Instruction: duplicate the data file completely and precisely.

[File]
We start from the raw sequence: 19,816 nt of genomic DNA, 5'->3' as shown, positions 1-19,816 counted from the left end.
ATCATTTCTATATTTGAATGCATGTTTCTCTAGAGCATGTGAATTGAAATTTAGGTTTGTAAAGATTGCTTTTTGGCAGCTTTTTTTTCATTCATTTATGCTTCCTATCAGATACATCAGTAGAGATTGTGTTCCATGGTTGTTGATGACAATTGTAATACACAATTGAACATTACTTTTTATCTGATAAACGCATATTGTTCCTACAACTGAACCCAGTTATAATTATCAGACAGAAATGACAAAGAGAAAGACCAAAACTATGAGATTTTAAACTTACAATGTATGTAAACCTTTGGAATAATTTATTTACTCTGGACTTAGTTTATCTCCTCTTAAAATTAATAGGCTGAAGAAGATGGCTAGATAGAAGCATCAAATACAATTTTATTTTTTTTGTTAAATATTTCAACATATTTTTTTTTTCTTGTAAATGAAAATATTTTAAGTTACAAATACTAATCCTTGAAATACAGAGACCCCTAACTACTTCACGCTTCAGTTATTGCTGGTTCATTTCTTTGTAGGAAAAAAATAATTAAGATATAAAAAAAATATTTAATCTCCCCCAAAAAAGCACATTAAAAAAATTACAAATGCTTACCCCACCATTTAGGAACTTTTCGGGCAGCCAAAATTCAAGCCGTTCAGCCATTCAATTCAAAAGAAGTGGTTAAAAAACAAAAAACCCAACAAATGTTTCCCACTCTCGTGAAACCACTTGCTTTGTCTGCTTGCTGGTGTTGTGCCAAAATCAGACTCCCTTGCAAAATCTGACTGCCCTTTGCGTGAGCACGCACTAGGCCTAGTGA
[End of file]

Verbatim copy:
We start from the raw sequence: 19,816 nt of genomic DNA, 5'->3' as shown, positions 1-19,816 counted from the left end.
ATCATTTCTATATTTGAATGCATGTTTCTCTAGAGCATGTGAATTGAAATTTAGGTTTGTAAAGATTGCTTTTTGGCAGCTTTTTTTTCATTCATTTATGCTTCCTATCAGATACATCAGTAGAGATTGTGTTCCATGGTTGTTGATGACAATTGTAATACACAATTGAACATTACTTTTTATCTGATAAACGCATATTGTTCCTACAACTGAACCCAGTTATAATTATCAGACAGAAATGACAAAGAGAAAGACCAAAACTATGAGATTTTAAACTTACAATGTATGTAAACCTTTGGAATAATTTATTTACTCTGGACTTAGTTTATCTCCTCTTAAAATTAATAGGCTGAAGAAGATGGCTAGATAGAAGCATCAAATACAATTTTATTTTTTTTGTTAAATATTTCAACATATTTTTTTTTTCTTGTAAATGAAAATATTTTAAGTTACAAATACTAATCCTTGAAATACAGAGACCCCTAACTACTTCACGCTTCAGTTATTGCTGGTTCATTTCTTTGTAGGAAAAAAATAATTAAGATATAAAAAAAATATTTAATCTCCCCCAAAAAAGCACATTAAAAAAATTACAAATGCTTACCCCACCATTTAGGAACTTTTCGGGCAGCCAAAATTCAAGCCGTTCAGCCATTCAATTCAAAAGAAGTGGTTAAAAAACAAAAAACCCAACAAATGTTTCCCACTCTCGTGAAACCACTTGCTTTGTCTGCTTGCTGGTGTTGTGCCAAAATCAGACTCCCTTGCAAAATCTGACTGCCCTTTGCGTGAGCACGCACTAGGCCTAGTGA